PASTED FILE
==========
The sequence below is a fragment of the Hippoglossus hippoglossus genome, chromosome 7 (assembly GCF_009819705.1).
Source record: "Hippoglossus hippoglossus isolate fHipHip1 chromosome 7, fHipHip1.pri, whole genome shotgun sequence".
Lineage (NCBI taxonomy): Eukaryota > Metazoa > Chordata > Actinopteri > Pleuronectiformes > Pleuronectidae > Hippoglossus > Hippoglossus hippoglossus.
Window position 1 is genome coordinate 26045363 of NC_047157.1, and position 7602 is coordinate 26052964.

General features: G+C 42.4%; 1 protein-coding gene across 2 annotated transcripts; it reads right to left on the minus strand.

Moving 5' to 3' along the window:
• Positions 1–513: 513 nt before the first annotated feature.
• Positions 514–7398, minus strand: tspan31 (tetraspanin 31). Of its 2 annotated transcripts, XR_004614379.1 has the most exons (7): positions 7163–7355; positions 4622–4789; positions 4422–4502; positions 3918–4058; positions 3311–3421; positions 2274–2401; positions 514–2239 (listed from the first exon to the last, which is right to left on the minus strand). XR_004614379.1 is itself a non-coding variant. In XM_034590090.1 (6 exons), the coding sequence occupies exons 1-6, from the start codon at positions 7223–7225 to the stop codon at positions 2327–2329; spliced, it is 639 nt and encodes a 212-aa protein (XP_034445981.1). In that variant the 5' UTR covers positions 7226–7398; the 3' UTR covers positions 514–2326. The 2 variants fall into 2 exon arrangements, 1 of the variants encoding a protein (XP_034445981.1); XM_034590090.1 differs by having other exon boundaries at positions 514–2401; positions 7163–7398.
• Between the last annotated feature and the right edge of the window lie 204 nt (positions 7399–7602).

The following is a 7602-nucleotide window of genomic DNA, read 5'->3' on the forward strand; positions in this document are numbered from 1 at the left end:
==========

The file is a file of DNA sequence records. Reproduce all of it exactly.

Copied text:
The sequence below is a fragment of the Hippoglossus hippoglossus genome, chromosome 7 (assembly GCF_009819705.1).
Source record: "Hippoglossus hippoglossus isolate fHipHip1 chromosome 7, fHipHip1.pri, whole genome shotgun sequence".
Lineage (NCBI taxonomy): Eukaryota > Metazoa > Chordata > Actinopteri > Pleuronectiformes > Pleuronectidae > Hippoglossus > Hippoglossus hippoglossus.
Window position 1 is genome coordinate 26045363 of NC_047157.1, and position 7602 is coordinate 26052964.

General features: G+C 42.4%; 1 protein-coding gene across 2 annotated transcripts; it reads right to left on the minus strand.

Moving 5' to 3' along the window:
• Positions 1–513: 513 nt before the first annotated feature.
• Positions 514–7398, minus strand: tspan31 (tetraspanin 31). Of its 2 annotated transcripts, XR_004614379.1 has the most exons (7): positions 7163–7355; positions 4622–4789; positions 4422–4502; positions 3918–4058; positions 3311–3421; positions 2274–2401; positions 514–2239 (listed from the first exon to the last, which is right to left on the minus strand). XR_004614379.1 is itself a non-coding variant. In XM_034590090.1 (6 exons), the coding sequence occupies exons 1-6, from the start codon at positions 7223–7225 to the stop codon at positions 2327–2329; spliced, it is 639 nt and encodes a 212-aa protein (XP_034445981.1). In that variant the 5' UTR covers positions 7226–7398; the 3' UTR covers positions 514–2326. The 2 variants fall into 2 exon arrangements, 1 of the variants encoding a protein (XP_034445981.1); XM_034590090.1 differs by having other exon boundaries at positions 514–2401; positions 7163–7398.
• Between the last annotated feature and the right edge of the window lie 204 nt (positions 7399–7602).

The following is a 7602-nucleotide window of genomic DNA, read 5'->3' on the forward strand; positions in this document are numbered from 1 at the left end: